Montgomery, Alabama, Woman Indicted For Using Stolen Identities And Debit Cards To Obtain Tax Refunds
WASHINGTON – A federal grand jury in Montgomery returned an indictment on March 28, 2012, charging Antoinette Djonret for using stolen identities to file false tax returns, the Justice Department, U.S. Attorney George L. Beck Jr. and the Internal Revenue Service (IRS) announced today. The 19-count indictment, which was unsealed today following her arrest, charges Djonret with filing false claims, theft of government funds, access device fraud, aggravated identity theft and possession of unauthorized access devices.
Djonret had earlier been charged with making false claims in a criminal complaint that was filed on February 22, 2012. According to the indictment and other court documents, Davis used stolen identities to file false tax returns which fraudulently claimed refunds. Djonret had some of the refunds deposited onto a prepaid debit card in her name. Court documents state that nearly 650 tax returns were electronically filed from an IP address assigned to her residence. According to the criminal complaint, on May 22, 2010, Djonret was arrested during a traffic stop and police officers seized from her car several prepaid debit cards in the names of other individuals. The cards were linked to bank accounts that had received federal income tax refunds.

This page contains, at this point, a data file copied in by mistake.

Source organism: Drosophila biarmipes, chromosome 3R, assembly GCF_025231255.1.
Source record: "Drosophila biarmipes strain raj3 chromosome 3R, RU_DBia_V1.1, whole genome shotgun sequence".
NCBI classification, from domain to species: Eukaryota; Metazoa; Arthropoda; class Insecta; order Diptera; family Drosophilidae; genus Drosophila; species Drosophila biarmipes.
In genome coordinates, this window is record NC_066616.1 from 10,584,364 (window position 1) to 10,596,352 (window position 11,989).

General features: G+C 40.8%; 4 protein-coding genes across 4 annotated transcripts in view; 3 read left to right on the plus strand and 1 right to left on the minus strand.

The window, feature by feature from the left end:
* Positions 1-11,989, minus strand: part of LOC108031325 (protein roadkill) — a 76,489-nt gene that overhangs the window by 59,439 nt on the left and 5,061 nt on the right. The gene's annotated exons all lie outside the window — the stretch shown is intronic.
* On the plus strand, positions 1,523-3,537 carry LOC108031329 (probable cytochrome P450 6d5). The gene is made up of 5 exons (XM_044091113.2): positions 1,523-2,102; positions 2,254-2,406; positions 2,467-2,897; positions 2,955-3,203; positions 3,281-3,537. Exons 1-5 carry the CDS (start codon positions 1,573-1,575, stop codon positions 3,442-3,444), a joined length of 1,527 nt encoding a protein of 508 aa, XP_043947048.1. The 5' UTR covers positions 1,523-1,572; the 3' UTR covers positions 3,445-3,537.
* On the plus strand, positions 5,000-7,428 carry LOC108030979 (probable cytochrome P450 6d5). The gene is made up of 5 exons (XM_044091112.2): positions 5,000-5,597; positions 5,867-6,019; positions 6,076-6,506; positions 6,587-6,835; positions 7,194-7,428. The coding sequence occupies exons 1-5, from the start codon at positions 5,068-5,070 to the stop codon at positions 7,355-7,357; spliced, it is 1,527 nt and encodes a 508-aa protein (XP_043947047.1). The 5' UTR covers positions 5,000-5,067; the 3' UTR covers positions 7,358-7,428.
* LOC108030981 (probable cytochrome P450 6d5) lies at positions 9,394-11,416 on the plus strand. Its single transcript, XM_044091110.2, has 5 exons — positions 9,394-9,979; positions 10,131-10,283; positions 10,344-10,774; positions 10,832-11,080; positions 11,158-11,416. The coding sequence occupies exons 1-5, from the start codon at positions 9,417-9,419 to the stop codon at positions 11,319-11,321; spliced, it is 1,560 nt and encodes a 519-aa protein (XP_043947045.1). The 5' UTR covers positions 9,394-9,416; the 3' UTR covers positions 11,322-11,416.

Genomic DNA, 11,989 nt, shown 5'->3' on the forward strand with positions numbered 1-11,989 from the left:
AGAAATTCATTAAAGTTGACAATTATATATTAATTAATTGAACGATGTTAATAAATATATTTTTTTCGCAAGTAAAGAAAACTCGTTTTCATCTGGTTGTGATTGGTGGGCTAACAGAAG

If convicted, she faces a maximum potential sentence of five years in prison for each false claims count and each theft of government funds count, 15 years in prison for the access device fraud count, 10 years in prison for the possession of unauthorized access devices count, and a mandatory two-year sentence for the aggravated identity theft counts. She is also subject to fines and mandatory restitution if convicted.
An indictment merely alleges that crimes have been committed, and the defendant is presumed innocent until proven guilty beyond a reasonable doubt.
The case was investigated by Special Agents of the IRS - Criminal Investigation. Trial attorneys Jason H. Poole and Michael Boteler of the Justice Department’s Tax Division and Assistant U.S. Attorney Jared Morris are prosecuting the case.
Additional information about the Tax Division and its enforcement efforts may be found at www.justice.gov/tax.